1 May, 2017
This interview was conducted at DCD Enterprise New York (2017) with Christian Pastrana, VP of Data Center Planning at Citi Group, following his presentation on an energy savings initiative that was conducted with support from New York State Energy Research and Development Authority (NYSERDA). The following transcript was edited for length and clarity.
Future Facilities: Please Introduce yourself and tell us a little bit about what you do for Citi.
Pastrana: Hi I’m Christian Pastrana, I am an engineer in the Data Center Planning and Critical Systems Team at Citi Group. We are a technology-based team in the technology group, but with a facilities-facing focus. As a team of mechanical engineers, electrical engineers, networking folks, guys that focus on building controls, etc.— we act as a technical liaison to the real estate department, which is a close partner of ours. Real estate and technology have their hands directly involved in the data center, so seamlessly exchanging information and engineering concepts between the two teams is really important –and that’s what our team does. We get involved in anything from “onesy-twosy-type” adds, moves and changes to migration planning, new projects, energy efficiency studies, and global strategy.
Future Facilities: What led Citi Group to conduct an efficiency-operations project through NYSERDA?
Pastrana: Well, a couple of reasons. As I mentioned in my presentation, we have a lot of opportunities [to increase] energy efficiency. Citi has a global initiative to reduce energy on an annual basis by certain percentages, so that was one of the main drivers. But I really saw an opportunity for energy savings at the NYC site because it’s a legacy site that’s been around for thirty-some-odd years. It’s seen a lot of changes up to today, where now we have capacity left unused and cooling problems all over the place. This was the perfect opportunity for us to address not just energy improvements, but also show that energy is connected to other operational metrics like cooling performance and the like.
Future Facilities: Can you give us an example of how engineering simulation was used at Citi Group?
Pastrana: Engineering simulation was especially attractive to us because-- I’ve been doing this a decent amount of time, long enough to understand that often what you’re expecting to see as a result [in a data center], you don’t always get. We have been engaged in a multitude of projects where we are hoping to see something happen in terms of a performance improvement but at the end of the day we got maybe a portion of that benefit or maybe no benefit at all. We have even seen situations where taking a measure to improve certain situations has made things worse. We have become a little weary of committing to changes without actually testing them first and we are not going to be testing things in the data center. So, simulation was a really good interim step for us to understand the impact of doing something we wanted to do. Pursuing our energy initiative involves making changes to the facility in a couple of different ways which can be scary, so prior to committing to steps that were recommended to us, we wanted to see them first in a simulated environment. That’s for the most part how we are using simulation.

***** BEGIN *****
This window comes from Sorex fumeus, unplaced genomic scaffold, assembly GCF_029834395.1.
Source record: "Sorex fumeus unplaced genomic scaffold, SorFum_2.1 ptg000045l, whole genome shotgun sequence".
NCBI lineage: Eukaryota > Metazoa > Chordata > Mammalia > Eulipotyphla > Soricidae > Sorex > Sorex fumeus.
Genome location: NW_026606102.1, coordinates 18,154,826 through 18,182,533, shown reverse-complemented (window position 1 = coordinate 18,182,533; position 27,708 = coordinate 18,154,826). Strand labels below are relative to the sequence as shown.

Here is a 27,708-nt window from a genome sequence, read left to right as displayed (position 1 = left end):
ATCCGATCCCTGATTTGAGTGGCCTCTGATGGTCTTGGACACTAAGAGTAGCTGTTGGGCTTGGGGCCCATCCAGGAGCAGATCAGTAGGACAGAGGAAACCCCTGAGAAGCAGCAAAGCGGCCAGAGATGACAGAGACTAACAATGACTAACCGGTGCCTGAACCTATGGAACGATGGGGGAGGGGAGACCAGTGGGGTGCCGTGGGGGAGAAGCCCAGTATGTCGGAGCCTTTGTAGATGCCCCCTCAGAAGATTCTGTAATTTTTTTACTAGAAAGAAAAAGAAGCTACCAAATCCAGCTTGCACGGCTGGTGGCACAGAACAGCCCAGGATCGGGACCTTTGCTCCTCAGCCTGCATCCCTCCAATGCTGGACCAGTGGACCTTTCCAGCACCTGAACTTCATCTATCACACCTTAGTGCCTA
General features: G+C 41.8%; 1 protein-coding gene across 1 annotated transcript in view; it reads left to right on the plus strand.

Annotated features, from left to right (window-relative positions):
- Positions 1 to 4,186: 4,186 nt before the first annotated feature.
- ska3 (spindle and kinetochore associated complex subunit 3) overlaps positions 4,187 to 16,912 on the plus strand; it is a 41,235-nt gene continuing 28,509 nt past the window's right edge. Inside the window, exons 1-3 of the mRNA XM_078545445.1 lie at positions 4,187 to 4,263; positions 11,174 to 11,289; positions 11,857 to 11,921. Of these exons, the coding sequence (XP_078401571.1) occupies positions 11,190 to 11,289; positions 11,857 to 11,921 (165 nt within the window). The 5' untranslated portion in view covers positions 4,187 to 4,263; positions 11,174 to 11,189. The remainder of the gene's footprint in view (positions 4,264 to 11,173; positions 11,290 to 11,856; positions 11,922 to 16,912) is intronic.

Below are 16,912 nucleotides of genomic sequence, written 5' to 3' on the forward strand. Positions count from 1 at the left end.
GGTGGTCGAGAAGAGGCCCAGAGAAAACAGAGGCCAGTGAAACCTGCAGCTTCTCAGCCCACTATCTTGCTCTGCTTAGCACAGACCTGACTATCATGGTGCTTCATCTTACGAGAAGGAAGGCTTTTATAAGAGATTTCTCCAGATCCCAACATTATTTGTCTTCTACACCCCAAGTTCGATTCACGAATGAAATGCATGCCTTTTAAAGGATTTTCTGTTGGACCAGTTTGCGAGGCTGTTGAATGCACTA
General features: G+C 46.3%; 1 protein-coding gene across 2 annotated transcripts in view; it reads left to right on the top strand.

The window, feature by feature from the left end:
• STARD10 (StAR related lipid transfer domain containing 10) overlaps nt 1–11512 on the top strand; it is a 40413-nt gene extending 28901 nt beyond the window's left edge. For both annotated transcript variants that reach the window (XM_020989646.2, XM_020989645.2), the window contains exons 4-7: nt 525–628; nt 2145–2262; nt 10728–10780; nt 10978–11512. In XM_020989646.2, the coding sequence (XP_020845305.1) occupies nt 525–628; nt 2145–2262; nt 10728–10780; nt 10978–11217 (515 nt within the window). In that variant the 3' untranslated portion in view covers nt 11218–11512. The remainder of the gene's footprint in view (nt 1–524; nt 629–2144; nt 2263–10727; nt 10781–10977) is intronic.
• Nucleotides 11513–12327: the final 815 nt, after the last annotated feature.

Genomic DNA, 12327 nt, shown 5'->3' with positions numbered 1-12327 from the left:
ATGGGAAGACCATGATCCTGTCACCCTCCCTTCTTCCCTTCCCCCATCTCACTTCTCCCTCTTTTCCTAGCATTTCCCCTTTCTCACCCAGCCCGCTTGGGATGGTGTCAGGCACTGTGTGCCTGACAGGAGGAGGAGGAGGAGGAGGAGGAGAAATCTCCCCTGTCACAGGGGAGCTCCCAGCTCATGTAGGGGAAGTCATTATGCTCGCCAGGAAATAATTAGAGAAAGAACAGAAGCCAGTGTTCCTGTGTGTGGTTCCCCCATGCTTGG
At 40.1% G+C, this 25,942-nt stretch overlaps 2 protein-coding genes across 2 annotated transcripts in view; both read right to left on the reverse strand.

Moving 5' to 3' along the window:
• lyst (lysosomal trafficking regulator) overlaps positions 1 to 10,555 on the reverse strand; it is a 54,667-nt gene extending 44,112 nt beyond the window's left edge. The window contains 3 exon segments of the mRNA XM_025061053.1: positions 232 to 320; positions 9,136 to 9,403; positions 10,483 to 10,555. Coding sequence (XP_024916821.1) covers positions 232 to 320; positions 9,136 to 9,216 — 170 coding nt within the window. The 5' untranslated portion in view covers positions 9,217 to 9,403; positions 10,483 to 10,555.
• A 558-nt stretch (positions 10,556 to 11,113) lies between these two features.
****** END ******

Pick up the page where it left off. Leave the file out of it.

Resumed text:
We have also taken steps at planning IT migrations, and some other technology-related initiatives that we are planning such as tech-refreshes of equipment and planning for higher density deployments before actually building a high-density POD –something we are starting to get into with some of our cloud type deployments. We want to see how it performs first so simulation has been a way for us to do that.
Future Facilities: Given how quickly a data center environment can change, how do you intend to maintain the value of the model moving forward?
Pastrana: That’s a good question, and that’s especially true for a place like Citi. As an enterprise data center, the first and foremost thing that cannot stop is the work flow. So, as technology needs to change and equipment comes in and out, it’s hard to jump in and stop things that need to be stopped or halt the work flow. It’s hard to be able to pause and say let’s take a look at this and understand what the impact is. So, to kind of answer the question, it’s going to be a work-in-progress to actually implement environmental modeling into the very momentum-heavy process that Citi’s already involved in.
Future Facilities: Do you intend to roll out this technology to other sites in your portfolio either as a planning tool or consolidation tool?
Pastrana: One thing at a time, but yes, we are getting there. At this point we are at the early stages of showing the benefit of this tool to the larger organization. As I mentioned in my presentation today, we are small team on the technology side, engineering focused. We get involved in a lot like moving things, changing things, stacking things, but only from the perspective of making sure it doesn’t impact capacity in a negative away. We are subject-matter expertise, and little by little we want to start demonstrating that there is a value in how this tool can improve on our operations, improve energy consumption, and allow us to get more out of our data centers –but it’s a slow process. So right now, we have had a successful project with Future Facilities and with NYSERDA. I think the holy grail is to have this be a regular part of our processes along with the other tools we use at Citi. So, yes, hope to get there.
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